Konstantinos Sfakianoudis, Anna Rapani, Sokratis Grigoriadis, Dimitra Retsina, Evangelos Maziotis, Petroula Tsioulou, Polina Giannelou, Konstantinos Pantos, Michael Koutsilieris, Nikolaos Vlahos, George Mastorakos, and Mara Simopoulou
Ovarian insufficiency is described as a multifaceted issue typically encountered in the field of assisted reproduction. The three main identified diagnoses of ovarian insufficiency include premature ovarian failure (POF), poor ovarian response (POR), and advanced maternal age (AMA). Patient heterogeneity in the era of individualized medicine drives research forward leading to the emergence of novel approaches. This plethora of innovative treatments in the service of adequately managing ovarian insufficiency is called to undertake the challenge of addressing infertile patients exploring their reproductive options. This review provides an all-inclusive presentation and critical analysis on novel treatments that have not achieved routine clinical practice status yet, but have recently emerged as promising. In light of the lack of randomized controlled trials conveying safety and efficiency, clinicians are left puzzled in addressing the “how” and “for whom” these approaches may be beneficial. From ovarian injection employing platelet-rich plasma (PRP) or stem cells to artificial gametes and ovaries, ovarian transplantation, and mitochondrial replacement therapy, this descriptive review provides insight toward assisting the practitioner in decision making regarding these cutting-edge treatments. Biological mechanisms, invasiveness levels, efficiency, as well as possible complications, the current status along with bioethical concerns are discussed in the context of identifying future optimal treatment.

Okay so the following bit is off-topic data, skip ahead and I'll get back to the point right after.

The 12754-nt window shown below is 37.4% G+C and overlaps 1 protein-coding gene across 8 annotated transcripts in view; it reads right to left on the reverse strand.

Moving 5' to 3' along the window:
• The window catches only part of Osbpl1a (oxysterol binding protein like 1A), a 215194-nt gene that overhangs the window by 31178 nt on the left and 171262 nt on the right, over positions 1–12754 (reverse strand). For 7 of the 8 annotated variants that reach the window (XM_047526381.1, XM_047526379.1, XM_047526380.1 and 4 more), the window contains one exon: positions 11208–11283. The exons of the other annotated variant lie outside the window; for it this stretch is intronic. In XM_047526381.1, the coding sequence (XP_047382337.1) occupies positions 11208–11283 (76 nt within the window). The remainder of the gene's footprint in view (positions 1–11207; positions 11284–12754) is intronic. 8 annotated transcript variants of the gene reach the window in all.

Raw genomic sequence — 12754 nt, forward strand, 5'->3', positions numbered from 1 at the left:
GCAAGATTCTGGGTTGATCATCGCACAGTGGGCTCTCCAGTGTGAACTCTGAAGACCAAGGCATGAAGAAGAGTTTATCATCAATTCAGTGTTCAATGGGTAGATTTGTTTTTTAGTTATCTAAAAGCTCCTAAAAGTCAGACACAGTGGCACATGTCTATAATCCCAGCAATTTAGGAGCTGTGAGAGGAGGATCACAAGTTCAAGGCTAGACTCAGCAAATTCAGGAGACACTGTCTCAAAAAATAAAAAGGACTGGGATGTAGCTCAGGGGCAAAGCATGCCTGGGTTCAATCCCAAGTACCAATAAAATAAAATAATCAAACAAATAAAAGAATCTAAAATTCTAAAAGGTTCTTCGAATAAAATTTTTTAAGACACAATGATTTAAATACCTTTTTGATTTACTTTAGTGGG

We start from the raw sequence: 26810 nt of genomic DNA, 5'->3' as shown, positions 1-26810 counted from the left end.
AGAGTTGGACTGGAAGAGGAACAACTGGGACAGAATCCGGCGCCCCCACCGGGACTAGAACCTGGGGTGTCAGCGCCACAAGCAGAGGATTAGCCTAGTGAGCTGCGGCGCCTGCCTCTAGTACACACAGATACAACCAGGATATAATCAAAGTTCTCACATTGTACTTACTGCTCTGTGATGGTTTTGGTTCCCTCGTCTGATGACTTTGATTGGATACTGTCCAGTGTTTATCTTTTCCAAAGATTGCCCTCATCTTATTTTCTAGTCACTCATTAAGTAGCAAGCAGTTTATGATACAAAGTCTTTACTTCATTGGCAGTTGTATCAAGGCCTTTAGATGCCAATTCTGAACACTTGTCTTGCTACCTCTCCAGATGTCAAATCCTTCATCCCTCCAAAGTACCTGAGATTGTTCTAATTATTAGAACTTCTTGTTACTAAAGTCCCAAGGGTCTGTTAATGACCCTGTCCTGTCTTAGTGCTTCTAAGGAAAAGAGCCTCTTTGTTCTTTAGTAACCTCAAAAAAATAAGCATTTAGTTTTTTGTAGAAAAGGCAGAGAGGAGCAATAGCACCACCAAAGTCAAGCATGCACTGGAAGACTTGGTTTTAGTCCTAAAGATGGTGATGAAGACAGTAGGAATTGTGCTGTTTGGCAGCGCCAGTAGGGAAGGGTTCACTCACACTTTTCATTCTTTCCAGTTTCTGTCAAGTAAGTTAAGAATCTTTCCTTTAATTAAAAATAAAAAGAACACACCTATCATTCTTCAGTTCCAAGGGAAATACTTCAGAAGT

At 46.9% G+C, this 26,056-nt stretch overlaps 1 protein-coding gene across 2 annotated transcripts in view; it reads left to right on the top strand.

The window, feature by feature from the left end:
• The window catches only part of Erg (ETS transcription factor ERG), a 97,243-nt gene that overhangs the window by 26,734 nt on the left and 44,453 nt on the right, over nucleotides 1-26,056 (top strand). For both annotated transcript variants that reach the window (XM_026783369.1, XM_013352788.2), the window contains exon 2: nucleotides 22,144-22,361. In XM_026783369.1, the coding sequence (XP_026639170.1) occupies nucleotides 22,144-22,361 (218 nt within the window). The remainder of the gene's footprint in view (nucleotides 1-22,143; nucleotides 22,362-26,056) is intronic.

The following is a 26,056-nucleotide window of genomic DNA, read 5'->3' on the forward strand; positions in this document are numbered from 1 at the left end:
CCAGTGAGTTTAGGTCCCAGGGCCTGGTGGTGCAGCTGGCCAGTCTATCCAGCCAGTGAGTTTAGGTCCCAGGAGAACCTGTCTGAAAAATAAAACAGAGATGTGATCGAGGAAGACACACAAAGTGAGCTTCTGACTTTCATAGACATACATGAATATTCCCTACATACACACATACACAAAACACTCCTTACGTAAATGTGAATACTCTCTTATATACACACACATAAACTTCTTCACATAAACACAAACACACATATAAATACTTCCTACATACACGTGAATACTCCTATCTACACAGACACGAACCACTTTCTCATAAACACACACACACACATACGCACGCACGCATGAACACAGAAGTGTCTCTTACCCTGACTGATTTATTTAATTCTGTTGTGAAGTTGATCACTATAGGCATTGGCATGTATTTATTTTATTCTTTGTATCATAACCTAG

ovarian insufficiency, premature ovarian failure, poor ovarian response, stem cells, platelet rich plasma, mitochondria replacement therapy